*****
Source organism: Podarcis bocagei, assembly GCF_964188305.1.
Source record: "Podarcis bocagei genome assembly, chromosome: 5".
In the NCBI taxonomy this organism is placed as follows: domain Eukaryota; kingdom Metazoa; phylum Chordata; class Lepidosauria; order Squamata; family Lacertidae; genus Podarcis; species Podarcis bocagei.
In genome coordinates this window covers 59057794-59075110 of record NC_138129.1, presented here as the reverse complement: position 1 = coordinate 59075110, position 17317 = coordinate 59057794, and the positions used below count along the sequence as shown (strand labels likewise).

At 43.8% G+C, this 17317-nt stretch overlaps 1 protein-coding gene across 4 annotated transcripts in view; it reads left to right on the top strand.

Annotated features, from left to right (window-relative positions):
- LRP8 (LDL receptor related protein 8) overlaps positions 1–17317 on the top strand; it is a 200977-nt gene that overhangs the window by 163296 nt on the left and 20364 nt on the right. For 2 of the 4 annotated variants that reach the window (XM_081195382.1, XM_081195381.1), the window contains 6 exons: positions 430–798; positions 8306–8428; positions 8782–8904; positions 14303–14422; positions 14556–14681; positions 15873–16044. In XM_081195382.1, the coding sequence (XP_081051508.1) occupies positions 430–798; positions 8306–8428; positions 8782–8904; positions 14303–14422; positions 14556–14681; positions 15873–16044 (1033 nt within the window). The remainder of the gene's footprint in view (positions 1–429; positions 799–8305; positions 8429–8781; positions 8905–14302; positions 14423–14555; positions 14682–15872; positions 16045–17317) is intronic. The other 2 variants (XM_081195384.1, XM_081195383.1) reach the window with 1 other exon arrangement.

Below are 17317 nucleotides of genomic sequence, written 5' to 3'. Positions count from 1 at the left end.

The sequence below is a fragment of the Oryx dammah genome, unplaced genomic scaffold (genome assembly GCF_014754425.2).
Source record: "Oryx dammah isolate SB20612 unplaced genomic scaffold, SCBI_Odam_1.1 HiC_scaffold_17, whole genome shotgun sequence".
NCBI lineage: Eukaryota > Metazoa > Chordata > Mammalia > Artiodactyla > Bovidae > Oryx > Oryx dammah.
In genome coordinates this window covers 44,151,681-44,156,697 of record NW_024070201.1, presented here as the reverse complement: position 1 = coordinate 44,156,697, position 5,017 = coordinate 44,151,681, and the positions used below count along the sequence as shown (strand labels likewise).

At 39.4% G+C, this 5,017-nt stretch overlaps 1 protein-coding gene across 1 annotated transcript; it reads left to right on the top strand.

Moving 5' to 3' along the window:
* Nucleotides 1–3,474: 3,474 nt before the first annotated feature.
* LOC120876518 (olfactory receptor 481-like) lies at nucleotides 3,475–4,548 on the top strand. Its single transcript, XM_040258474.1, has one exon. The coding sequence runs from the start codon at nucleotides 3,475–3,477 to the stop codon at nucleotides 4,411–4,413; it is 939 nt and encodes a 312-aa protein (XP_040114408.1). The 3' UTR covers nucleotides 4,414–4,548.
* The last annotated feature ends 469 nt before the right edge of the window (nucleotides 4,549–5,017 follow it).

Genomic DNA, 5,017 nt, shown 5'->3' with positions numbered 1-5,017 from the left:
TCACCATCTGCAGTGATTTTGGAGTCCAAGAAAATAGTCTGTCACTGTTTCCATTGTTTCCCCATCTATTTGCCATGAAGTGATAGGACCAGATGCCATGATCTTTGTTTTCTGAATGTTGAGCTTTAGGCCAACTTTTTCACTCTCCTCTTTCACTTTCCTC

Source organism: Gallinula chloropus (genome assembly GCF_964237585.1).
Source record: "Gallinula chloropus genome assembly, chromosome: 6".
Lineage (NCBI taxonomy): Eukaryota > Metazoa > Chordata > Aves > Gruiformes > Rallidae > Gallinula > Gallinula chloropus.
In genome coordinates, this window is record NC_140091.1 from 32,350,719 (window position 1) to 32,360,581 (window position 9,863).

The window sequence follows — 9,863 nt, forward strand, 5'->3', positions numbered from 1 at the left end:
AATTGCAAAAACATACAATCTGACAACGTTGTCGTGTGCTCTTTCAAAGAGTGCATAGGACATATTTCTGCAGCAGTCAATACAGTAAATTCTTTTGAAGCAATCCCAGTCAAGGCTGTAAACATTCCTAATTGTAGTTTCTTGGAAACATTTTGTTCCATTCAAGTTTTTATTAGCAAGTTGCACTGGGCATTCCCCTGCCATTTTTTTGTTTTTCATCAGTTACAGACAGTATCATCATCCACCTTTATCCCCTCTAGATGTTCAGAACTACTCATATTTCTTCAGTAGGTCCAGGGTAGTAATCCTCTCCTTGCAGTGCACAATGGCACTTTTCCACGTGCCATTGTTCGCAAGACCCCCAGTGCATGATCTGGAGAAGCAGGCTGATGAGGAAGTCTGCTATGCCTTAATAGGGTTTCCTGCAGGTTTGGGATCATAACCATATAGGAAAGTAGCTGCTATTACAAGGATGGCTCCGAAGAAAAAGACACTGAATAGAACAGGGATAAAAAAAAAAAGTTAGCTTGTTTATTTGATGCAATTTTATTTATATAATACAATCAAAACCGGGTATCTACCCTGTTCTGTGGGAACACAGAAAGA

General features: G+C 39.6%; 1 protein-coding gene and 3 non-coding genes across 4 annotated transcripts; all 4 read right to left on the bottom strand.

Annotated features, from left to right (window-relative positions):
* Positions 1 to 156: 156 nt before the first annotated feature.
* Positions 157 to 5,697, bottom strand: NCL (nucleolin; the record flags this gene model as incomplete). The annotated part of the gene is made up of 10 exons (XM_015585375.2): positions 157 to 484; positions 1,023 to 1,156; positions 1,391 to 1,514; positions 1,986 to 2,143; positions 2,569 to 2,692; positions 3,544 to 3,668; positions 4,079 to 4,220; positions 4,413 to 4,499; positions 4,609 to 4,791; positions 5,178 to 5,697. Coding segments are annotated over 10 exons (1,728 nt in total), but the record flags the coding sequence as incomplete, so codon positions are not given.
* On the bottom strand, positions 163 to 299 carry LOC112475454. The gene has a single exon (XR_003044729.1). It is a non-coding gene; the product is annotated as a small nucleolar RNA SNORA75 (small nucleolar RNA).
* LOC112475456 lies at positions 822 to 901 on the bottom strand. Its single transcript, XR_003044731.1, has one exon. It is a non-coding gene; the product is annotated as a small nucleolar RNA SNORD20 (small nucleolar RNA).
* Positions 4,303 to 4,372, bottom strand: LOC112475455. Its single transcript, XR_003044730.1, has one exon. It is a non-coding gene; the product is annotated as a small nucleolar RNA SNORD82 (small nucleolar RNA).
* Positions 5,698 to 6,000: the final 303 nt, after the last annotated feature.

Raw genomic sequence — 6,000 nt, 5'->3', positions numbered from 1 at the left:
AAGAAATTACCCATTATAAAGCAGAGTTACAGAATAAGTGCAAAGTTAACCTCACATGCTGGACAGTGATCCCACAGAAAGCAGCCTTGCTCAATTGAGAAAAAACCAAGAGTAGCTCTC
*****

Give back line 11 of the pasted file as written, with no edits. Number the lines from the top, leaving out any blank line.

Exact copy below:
NCBI lineage: Eukaryota > Metazoa > Chordata > Mammalia > Artiodactyla > Bovidae > Oryx > Oryx dammah.